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Nov. 26, 2020

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Fatal Minnehaha fire investigated as arson, possible homicide

Court records: Victim, 75, was found strapped to a chair in his home

By , Columbian Assistant Metro Editor
Published:

An Oct. 10 fatal house fire in the Minnehaha area is being investigated as an arson and potential homicide after the 75-year-old victim was found strapped to a chair in his living room, according to court records filed last week.

Further, those records say there was evidence of possible fire accelerants in each room of the burned house.

The fire and death investigations are continuing, and no further information was available Wednesday.

The exact manner and cause of John E. McCarty’s death are still pending, according to the Clark County Medical Examiner’s Office.

The Clark County Sheriff’s Office Major Crimes Unit is awaiting the medical examiner’s report and toxicology results, according to sheriff’s Sgt. Brent Waddell.

A spokeswoman for the medical examiner’s office said it can take up to six months for the agency to obtain all of the information needed to determine cause and manner of death.

Clark County Deputy Fire Marshal Rick Serls said his office is waiting on the sheriff’s office’s investigation.

A search warrant affidavit filed Nov. 12 in Clark County Superior Court sought a warrant for investigators to search McCarty’s finances and Veterans Affairs information, including benefits and medical records.

The sheriff’s office detective who authored the affidavit, for a warrant requested Oct. 14, cited evidence of first-degree arson and, potentially, homicide.

The detective wrote he has been unable to locate any family or friends who “could provide additional insights into (McCarty’s) life or who he was spending time with.”

“Due to the suspicious nature of the death in this investigation, I’m seeking these records to determine if the deceased was being extorted, was in extreme debt, was being treated or recently diagnosed with significant illnesses or any other explanations for his death,” the affidavit reads.

Suspicious fire

Shortly after 7 p.m. on Saturday, Oct. 10, Vancouver firefighters rushed to 5108 N.E. 66th Ave., to find a single-story, ranch-style house ablaze. They received a report that someone was inside and “went into rescue mode,” Vancouver Fire Capt. Raymond Egan previously told The Columbian.

Emergency crews declared McCarty dead at the scene.

A total of 34 firefighters responded and brought the fire under control by 7:30 p.m.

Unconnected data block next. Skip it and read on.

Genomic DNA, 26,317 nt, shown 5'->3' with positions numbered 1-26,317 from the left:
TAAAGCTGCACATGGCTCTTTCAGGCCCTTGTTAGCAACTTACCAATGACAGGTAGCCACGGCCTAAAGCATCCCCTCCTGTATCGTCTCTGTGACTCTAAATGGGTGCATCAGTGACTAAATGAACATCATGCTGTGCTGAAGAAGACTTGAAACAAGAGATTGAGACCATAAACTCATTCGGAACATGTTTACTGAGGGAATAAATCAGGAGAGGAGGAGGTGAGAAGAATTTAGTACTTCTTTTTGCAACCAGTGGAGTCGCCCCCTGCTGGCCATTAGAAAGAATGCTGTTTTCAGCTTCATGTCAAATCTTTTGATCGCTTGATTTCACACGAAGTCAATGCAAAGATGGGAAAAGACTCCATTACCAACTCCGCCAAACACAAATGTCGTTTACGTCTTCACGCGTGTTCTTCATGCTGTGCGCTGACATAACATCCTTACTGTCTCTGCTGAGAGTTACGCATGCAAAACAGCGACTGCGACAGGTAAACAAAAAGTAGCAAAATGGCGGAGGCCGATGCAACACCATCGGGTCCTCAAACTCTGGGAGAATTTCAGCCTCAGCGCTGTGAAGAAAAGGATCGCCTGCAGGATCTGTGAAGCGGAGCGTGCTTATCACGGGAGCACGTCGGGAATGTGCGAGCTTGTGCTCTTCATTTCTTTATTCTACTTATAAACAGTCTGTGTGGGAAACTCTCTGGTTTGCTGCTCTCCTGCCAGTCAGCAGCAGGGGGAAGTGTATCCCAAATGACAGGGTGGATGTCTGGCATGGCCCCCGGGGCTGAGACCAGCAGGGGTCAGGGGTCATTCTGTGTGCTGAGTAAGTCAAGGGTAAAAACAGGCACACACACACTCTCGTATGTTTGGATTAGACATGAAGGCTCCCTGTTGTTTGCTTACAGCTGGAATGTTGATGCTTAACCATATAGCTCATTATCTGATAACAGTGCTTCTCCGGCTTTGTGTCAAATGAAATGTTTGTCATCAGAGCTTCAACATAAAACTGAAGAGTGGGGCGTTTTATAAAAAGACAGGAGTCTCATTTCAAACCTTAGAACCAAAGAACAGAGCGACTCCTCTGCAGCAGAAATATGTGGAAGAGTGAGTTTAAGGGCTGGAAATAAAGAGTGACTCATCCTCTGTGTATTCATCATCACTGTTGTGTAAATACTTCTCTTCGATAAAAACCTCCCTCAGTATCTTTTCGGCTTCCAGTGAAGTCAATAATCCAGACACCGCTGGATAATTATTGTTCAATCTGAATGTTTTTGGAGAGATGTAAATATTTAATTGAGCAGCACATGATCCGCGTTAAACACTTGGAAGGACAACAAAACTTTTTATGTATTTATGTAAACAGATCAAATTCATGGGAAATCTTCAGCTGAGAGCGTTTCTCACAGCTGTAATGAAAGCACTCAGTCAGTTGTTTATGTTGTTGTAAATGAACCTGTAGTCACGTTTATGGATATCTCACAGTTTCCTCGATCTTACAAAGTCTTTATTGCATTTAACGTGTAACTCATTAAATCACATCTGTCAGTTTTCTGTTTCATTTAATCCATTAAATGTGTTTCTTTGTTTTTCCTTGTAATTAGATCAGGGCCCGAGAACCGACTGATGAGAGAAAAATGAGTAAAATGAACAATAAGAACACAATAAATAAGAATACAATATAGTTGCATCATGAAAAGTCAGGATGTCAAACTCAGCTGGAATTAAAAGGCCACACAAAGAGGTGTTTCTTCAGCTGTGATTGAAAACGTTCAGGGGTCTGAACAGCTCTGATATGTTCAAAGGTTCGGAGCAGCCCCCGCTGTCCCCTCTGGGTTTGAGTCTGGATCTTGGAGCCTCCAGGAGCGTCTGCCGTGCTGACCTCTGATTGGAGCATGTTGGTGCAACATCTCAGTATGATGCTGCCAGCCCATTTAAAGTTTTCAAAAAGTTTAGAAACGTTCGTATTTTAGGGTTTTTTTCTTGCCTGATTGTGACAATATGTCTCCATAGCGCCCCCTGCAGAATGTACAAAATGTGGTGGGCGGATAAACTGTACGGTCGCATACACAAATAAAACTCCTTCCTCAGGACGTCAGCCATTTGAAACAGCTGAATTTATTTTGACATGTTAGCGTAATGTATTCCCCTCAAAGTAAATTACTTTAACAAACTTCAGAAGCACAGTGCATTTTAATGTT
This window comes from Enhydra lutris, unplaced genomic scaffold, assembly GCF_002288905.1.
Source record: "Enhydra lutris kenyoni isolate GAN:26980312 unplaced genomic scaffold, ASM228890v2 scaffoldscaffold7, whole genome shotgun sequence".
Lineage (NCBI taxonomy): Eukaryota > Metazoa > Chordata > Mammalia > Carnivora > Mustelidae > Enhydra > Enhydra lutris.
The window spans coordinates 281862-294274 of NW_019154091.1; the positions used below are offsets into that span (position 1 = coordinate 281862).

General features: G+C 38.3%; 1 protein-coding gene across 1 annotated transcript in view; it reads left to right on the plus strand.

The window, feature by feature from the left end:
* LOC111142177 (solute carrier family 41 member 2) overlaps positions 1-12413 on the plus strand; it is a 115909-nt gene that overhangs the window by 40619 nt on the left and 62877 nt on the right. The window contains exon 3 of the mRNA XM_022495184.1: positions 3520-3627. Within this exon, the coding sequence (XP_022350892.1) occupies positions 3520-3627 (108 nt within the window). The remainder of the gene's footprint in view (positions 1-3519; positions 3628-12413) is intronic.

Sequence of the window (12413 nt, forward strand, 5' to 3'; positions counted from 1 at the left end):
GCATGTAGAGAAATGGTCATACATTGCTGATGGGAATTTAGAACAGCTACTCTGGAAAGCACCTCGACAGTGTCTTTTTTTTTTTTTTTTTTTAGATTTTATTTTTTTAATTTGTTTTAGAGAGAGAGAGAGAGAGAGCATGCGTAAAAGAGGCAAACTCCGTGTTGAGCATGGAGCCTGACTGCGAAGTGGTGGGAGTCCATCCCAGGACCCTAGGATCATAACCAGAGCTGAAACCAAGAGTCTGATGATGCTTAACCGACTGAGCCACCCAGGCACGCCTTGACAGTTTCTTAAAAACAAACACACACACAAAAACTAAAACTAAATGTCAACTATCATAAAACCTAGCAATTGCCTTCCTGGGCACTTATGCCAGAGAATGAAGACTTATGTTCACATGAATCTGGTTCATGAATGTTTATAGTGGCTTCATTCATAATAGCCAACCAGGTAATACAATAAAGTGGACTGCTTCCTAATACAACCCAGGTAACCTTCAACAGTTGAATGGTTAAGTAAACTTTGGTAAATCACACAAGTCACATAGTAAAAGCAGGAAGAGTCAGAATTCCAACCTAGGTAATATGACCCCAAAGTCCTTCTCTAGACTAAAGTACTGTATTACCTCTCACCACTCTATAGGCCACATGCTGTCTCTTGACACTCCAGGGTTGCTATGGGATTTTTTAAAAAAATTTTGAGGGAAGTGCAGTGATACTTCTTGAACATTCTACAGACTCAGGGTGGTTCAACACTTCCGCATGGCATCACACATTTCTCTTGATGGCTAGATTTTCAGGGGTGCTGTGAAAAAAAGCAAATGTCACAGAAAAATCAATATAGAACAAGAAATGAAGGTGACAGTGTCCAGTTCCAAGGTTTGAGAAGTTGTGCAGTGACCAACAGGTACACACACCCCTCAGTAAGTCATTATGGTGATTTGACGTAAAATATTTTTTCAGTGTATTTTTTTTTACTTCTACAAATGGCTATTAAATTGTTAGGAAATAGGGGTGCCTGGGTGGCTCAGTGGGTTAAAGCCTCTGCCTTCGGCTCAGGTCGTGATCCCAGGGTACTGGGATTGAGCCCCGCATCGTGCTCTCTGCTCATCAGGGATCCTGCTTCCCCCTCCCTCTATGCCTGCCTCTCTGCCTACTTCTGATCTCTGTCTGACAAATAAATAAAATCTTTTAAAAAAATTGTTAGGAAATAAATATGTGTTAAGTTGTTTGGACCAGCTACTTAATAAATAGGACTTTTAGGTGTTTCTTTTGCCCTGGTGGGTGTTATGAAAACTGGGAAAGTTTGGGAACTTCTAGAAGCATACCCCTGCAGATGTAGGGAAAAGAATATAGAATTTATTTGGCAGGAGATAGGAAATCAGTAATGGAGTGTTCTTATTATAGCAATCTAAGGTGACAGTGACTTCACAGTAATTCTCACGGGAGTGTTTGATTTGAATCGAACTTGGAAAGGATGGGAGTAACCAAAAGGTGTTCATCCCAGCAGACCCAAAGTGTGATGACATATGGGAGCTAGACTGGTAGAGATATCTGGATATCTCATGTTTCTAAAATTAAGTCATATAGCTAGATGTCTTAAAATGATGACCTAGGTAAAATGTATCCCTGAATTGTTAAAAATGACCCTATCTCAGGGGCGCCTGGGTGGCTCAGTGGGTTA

At about 7:45 p.m., the detective, who authored the search warrant affidavit, said he was contacted about a suspicious death at the residence. The initial information relayed was that a man, later identified as McCarty, had been found in the burned structure, strapped to a chair, the affidavit states.

Investigators on scene said firefighters found the deceased man, as well as “a jug container with a clear liquid in a back bedroom with a burn pattern visible in the carpet that is visible from the outside of the home,” the affidavit reads.

A warrant was obtained to search the house, and officers reportedly canvassed the neighborhood, hoping to obtain surveillance footage from neighbors.

No neighbors reported seeing or hearing anything unusual that evening, the detective wrote in the affidavit.

“We looked at the chair that the deceased was attached to when he was located by fire personnel. The chair had a red strap tied to it that was charred in several places. It appeared to have many more knots on the left side of the chair, and there were no knots on the right side,” the affidavit reads.

The northeast corner of the house saw the most fire damage; inside a room was an electric burner, possibly a hot plate, that appeared to have had papers and a toilet paper roll placed on it, the affidavit says.

There were personal papers strewn throughout the living room, where McCarty’s body was located, according to the affidavit, as well as a propane torch that was still venting. The detective noted it was likely burning at the time of the fire.

“It looked as though someone had distributed the contents of several banker’s boxes worth of papers throughout the room along with a five-gallon gas can and another smaller, clear container that possibly contained an accelerant,” the affidavit reads.

In each room, investigators found jugs of what appeared to be accelerant, and on the kitchen counters, there appeared to be journal entries that McCarty had been writing for years, as well as newspaper clippings, the affidavit says.

Investigators found McCarty’s wallet inside the house and noted the contents, which included bank and credit cards, and his VA information. His Ford pickup, with the keys on the dashboard, was in the garage, along with expensive tools and equipment. Investigators noted other possible valuables inside.

An autopsy was performed Oct. 13. The detective said he was present for part of it and noted burns on McCarty’s forearms indicated they were tied down at the time of the fire, according to the affidavit.

Jessica Prokop: 360-735-4551; jessica.prokop@columbian.com; twitter.com/JProkop16

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